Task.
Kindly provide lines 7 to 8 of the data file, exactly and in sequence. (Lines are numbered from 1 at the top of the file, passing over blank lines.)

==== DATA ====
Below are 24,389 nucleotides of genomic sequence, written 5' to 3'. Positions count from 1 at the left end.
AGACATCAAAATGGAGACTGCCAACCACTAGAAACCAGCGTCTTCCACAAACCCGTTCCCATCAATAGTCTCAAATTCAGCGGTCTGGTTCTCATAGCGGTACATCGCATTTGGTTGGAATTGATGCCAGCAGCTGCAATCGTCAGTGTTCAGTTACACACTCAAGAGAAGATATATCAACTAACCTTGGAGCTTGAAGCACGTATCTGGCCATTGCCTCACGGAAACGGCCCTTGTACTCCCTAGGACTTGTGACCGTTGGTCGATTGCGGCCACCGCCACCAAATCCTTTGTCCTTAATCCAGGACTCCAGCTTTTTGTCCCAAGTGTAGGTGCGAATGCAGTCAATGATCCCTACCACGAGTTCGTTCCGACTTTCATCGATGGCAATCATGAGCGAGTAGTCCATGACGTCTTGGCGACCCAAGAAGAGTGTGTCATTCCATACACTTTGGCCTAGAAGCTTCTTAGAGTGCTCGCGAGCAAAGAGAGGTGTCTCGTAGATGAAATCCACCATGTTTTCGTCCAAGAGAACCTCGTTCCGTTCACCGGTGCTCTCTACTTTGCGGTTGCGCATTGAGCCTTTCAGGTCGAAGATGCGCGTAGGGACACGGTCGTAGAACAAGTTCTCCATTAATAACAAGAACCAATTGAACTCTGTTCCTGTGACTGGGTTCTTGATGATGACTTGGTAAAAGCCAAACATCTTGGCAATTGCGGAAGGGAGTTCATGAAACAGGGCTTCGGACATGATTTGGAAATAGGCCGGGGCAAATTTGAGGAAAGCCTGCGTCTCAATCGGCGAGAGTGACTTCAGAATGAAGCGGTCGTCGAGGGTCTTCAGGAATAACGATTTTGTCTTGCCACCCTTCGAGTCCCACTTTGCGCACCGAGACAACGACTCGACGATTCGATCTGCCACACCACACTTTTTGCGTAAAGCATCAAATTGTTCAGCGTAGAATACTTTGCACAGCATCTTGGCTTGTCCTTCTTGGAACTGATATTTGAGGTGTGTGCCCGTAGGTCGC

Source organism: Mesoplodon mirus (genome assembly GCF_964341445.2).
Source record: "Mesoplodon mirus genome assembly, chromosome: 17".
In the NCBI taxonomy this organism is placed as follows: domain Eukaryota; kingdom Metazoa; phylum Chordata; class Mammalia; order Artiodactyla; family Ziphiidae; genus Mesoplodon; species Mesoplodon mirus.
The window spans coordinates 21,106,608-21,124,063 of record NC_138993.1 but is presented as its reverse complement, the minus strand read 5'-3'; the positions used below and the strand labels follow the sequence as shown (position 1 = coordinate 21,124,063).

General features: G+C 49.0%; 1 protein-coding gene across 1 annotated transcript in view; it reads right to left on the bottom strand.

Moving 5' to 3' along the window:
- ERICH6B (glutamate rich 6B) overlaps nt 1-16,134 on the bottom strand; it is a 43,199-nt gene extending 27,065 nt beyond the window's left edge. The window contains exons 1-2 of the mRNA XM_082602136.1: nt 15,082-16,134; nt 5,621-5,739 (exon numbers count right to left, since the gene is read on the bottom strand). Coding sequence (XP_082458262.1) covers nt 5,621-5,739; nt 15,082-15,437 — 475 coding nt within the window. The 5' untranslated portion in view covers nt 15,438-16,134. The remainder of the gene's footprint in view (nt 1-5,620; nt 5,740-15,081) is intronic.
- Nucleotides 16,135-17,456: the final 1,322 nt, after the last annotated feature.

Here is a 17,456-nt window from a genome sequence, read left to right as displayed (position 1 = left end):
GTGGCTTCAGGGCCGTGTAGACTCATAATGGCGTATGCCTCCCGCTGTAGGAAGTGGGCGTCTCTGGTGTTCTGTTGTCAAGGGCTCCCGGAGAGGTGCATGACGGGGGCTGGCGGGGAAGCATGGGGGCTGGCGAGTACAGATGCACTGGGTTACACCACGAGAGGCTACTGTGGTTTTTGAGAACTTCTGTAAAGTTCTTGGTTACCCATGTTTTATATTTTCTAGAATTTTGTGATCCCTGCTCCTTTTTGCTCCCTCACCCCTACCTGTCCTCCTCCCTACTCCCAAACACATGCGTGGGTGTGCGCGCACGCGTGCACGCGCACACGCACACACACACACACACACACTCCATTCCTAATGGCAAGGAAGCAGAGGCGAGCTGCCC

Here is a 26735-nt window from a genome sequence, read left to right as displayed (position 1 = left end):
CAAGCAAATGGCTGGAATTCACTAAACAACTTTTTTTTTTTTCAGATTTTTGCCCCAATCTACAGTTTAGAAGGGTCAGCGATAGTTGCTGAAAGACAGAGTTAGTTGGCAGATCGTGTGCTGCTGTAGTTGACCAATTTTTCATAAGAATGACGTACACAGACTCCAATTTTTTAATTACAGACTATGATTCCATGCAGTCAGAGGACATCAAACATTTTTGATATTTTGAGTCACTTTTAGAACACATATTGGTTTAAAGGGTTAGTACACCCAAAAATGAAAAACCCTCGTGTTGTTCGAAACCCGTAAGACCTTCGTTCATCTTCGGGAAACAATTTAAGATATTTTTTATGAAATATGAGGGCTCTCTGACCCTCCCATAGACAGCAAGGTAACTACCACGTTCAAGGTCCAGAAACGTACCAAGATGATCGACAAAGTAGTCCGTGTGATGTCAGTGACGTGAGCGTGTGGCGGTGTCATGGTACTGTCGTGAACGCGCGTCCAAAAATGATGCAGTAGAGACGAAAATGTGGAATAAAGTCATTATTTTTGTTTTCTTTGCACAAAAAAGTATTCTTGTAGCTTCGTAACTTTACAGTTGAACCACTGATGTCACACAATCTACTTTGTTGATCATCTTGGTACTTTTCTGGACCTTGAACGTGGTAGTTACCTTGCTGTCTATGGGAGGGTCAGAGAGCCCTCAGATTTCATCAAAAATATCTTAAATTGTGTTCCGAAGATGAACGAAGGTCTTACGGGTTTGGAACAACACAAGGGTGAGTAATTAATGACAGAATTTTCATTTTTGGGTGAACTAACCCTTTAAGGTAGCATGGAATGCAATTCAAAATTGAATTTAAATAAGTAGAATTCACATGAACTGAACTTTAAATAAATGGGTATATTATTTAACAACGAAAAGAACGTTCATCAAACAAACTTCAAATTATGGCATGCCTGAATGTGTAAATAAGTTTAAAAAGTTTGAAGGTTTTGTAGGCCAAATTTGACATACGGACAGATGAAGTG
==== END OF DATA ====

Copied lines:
General features: G+C 49.0%; 1 protein-coding gene across 1 annotated transcript in view; it reads right to left on the bottom strand.

Moving 5' to 3' along the window: